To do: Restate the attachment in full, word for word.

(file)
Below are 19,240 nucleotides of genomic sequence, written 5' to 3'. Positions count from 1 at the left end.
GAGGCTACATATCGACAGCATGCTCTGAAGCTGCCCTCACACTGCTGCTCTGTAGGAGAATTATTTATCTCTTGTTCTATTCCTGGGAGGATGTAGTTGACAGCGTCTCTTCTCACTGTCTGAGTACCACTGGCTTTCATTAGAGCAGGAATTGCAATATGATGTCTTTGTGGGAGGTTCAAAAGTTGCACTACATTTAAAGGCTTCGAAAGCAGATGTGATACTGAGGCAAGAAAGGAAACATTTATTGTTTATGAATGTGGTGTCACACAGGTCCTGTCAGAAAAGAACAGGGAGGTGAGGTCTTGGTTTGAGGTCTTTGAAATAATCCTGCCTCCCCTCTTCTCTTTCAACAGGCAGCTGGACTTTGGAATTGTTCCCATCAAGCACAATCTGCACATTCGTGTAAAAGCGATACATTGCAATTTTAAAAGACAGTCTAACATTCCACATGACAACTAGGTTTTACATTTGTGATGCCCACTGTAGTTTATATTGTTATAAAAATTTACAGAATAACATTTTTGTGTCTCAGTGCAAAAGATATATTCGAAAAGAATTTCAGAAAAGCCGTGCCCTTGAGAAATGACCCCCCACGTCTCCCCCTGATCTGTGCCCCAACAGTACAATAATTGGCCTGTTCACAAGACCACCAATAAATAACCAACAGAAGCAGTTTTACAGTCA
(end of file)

Below are 19,240 nucleotides of genomic sequence, written 5' to 3'. Positions count from 1 at the left end.
GAGGCTACATATCGACAGCATGCTCTGAAGCTGCCCTCACACTGCTGCTCTGTAGGAGAATTATTTATCTCTTGTTCTATTCCTGGGAGGATGTAGTTGACAGCGTCTCTTCTCACTGTCTGAGTACCACTGGCTTTCATTAGAGCAGGAATTGCAATATGATGTCTTTGTGGGAGGTTCAAAAGTTGCACTACATTTAAAGGCTTCGAAAGCAGATGTGATACTGAGGCAAGAAAGGAAACATTTATTGTTTATGAATGTGGTGTCACACAGGTCCTGTCAGAAAAGAACAGGGAGGTGAGGTCTTGGTTTGAGGTCTTTGAAATAATCCTGCCTCCCCTCTTCTCTTTCAACAGGCAGCTGGACTTTGGAATTGTTCCCATCAAGCACAATCTGCACATTCGTGTAAAAGCGATACATTGCAATTTTAAAAGACAGTCTAACATTCCACATGACAACTAGGTTTTACATTTGTGATGCCCACTGTAGTTTATATTGTTATAAAAATTTACAGAATAACATTTTTGTGTCTCAGTGCAAAAGATATATTCGAAAAGAATTTCAGAAAAGCCGTGCCCTTGAGAAATGACCCCCCACGTCTCCCCCTGATCTGTGCCCCAACAGTACAATAATTGGCCTGTTCACAAGACCACCAATAAATAACCAACAGAAGCAGTTTTACAGTCA